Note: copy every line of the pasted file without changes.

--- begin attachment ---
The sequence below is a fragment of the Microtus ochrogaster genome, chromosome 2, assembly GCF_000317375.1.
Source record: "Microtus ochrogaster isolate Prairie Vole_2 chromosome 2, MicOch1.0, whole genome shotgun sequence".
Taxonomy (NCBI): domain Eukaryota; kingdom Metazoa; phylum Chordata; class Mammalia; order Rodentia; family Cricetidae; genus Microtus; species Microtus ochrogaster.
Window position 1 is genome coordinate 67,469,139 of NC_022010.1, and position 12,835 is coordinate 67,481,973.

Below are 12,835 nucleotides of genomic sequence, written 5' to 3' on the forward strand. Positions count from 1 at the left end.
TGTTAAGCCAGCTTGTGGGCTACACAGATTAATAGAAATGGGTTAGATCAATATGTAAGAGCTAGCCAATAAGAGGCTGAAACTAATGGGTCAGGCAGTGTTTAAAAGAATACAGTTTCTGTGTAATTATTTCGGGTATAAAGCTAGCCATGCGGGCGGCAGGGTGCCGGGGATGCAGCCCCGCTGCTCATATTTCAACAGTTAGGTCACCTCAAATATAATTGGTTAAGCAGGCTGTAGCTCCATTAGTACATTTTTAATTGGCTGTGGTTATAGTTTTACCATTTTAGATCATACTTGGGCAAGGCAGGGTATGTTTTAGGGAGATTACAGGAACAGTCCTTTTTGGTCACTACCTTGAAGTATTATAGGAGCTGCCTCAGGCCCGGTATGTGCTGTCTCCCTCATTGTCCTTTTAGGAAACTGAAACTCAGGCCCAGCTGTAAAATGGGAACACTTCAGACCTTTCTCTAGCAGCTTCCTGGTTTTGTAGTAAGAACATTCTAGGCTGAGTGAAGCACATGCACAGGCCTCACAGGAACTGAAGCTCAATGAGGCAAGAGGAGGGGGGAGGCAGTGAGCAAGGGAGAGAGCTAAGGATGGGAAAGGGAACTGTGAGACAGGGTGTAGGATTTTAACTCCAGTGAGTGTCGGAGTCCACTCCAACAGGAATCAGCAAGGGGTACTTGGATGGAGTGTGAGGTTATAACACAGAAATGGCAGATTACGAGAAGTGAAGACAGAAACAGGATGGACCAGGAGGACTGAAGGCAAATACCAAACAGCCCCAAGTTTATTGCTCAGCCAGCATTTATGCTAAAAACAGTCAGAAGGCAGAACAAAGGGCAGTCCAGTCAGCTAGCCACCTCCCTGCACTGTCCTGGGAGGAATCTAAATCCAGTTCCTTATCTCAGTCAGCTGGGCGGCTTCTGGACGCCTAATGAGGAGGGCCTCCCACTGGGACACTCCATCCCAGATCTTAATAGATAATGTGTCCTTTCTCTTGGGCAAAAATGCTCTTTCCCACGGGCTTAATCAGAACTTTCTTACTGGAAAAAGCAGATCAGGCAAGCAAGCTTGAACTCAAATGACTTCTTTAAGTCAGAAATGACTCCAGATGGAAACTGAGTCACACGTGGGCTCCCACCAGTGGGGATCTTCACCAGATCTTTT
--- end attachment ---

The sequence below is a fragment of the Microtus ochrogaster genome, chromosome 2, assembly GCF_000317375.1.
Source record: "Microtus ochrogaster isolate Prairie Vole_2 chromosome 2, MicOch1.0, whole genome shotgun sequence".
Taxonomy (NCBI): domain Eukaryota; kingdom Metazoa; phylum Chordata; class Mammalia; order Rodentia; family Cricetidae; genus Microtus; species Microtus ochrogaster.
Window position 1 is genome coordinate 67,469,139 of NC_022010.1, and position 12,835 is coordinate 67,481,973.

Below are 12,835 nucleotides of genomic sequence, written 5' to 3' on the forward strand. Positions count from 1 at the left end.
TGTTAAGCCAGCTTGTGGGCTACACAGATTAATAGAAATGGGTTAGATCAATATGTAAGAGCTAGCCAATAAGAGGCTGAAACTAATGGGTCAGGCAGTGTTTAAAAGAATACAGTTTCTGTGTAATTATTTCGGGTATAAAGCTAGCCATGCGGGCGGCAGGGTGCCGGGGATGCAGCCCCGCTGCTCATATTTCAACAGTTAGGTCACCTCAAATATAATTGGTTAAGCAGGCTGTAGCTCCATTAGTACATTTTTAATTGGCTGTGGTTATAGTTTTACCATTTTAGATCATACTTGGGCAAGGCAGGGTATGTTTTAGGGAGATTACAGGAACAGTCCTTTTTGGTCACTACCTTGAAGTATTATAGGAGCTGCCTCAGGCCCGGTATGTGCTGTCTCCCTCATTGTCCTTTTAGGAAACTGAAACTCAGGCCCAGCTGTAAAATGGGAACACTTCAGACCTTTCTCTAGCAGCTTCCTGGTTTTGTAGTAAGAACATTCTAGGCTGAGTGAAGCACATGCACAGGCCTCACAGGAACTGAAGCTCAATGAGGCAAGAGGAGGGGGGAGGCAGTGAGCAAGGGAGAGAGCTAAGGATGGGAAAGGGAACTGTGAGACAGGGTGTAGGATTTTAACTCCAGTGAGTGTCGGAGTCCACTCCAACAGGAATCAGCAAGGGGTACTTGGATGGAGTGTGAGGTTATAACACAGAAATGGCAGATTACGAGAAGTGAAGACAGAAACAGGATGGACCAGGAGGACTGAAGGCAAATACCAAACAGCCCCAAGTTTATTGCTCAGCCAGCATTTATGCTAAAAACAGTCAGAAGGCAGAACAAAGGGCAGTCCAGTCAGCTAGCCACCTCCCTGCACTGTCCTGGGAGGAATCTAAATCCAGTTCCTTATCTCAGTCAGCTGGGCGGCTTCTGGACGCCTAATGAGGAGGGCCTCCCACTGGGACACTCCATCCCAGATCTTAATAGATAATGTGTCCTTTCTCTTGGGCAAAAATGCTCTTTCCCACGGGCTTAATCAGAACTTTCTTACTGGAAAAAGCAGATCAGGCAAGCAAGCTTGAACTCAAATGACTTCTTTAAGTCAGAAATGACTCCAGATGGAAACTGAGTCACACGTGGGCTCCCACCAGTGGGGATCTTCACCAGATCTTTT